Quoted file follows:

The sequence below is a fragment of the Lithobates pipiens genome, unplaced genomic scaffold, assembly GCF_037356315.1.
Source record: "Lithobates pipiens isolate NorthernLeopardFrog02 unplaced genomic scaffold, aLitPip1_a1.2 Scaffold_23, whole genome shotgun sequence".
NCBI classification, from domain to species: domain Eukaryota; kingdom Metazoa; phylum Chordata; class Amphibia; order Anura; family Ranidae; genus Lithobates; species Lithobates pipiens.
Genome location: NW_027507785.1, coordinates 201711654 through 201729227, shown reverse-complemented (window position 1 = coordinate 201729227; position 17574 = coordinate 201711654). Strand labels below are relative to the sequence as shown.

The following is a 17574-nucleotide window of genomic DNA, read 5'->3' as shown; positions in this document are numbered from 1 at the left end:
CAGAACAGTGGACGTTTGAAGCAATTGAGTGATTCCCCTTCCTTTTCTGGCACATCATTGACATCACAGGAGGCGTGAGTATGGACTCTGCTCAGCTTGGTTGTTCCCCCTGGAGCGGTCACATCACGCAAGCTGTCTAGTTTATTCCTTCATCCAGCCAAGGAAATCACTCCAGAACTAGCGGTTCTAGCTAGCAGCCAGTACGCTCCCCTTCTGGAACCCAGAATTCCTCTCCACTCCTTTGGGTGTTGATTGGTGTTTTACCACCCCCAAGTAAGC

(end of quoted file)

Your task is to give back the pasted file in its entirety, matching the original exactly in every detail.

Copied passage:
The sequence below is a fragment of the Lithobates pipiens genome, unplaced genomic scaffold, assembly GCF_037356315.1.
Source record: "Lithobates pipiens isolate NorthernLeopardFrog02 unplaced genomic scaffold, aLitPip1_a1.2 Scaffold_23, whole genome shotgun sequence".
NCBI classification, from domain to species: domain Eukaryota; kingdom Metazoa; phylum Chordata; class Amphibia; order Anura; family Ranidae; genus Lithobates; species Lithobates pipiens.
Genome location: NW_027507785.1, coordinates 201711654 through 201729227, shown reverse-complemented (window position 1 = coordinate 201729227; position 17574 = coordinate 201711654). Strand labels below are relative to the sequence as shown.

The following is a 17574-nucleotide window of genomic DNA, read 5'->3' as shown; positions in this document are numbered from 1 at the left end:
CAGAACAGTGGACGTTTGAAGCAATTGAGTGATTCCCCTTCCTTTTCTGGCACATCATTGACATCACAGGAGGCGTGAGTATGGACTCTGCTCAGCTTGGTTGTTCCCCCTGGAGCGGTCACATCACGCAAGCTGTCTAGTTTATTCCTTCATCCAGCCAAGGAAATCACTCCAGAACTAGCGGTTCTAGCTAGCAGCCAGTACGCTCCCCTTCTGGAACCCAGAATTCCTCTCCACTCCTTTGGGTGTTGATTGGTGTTTTACCACCCCCAAGTAAGC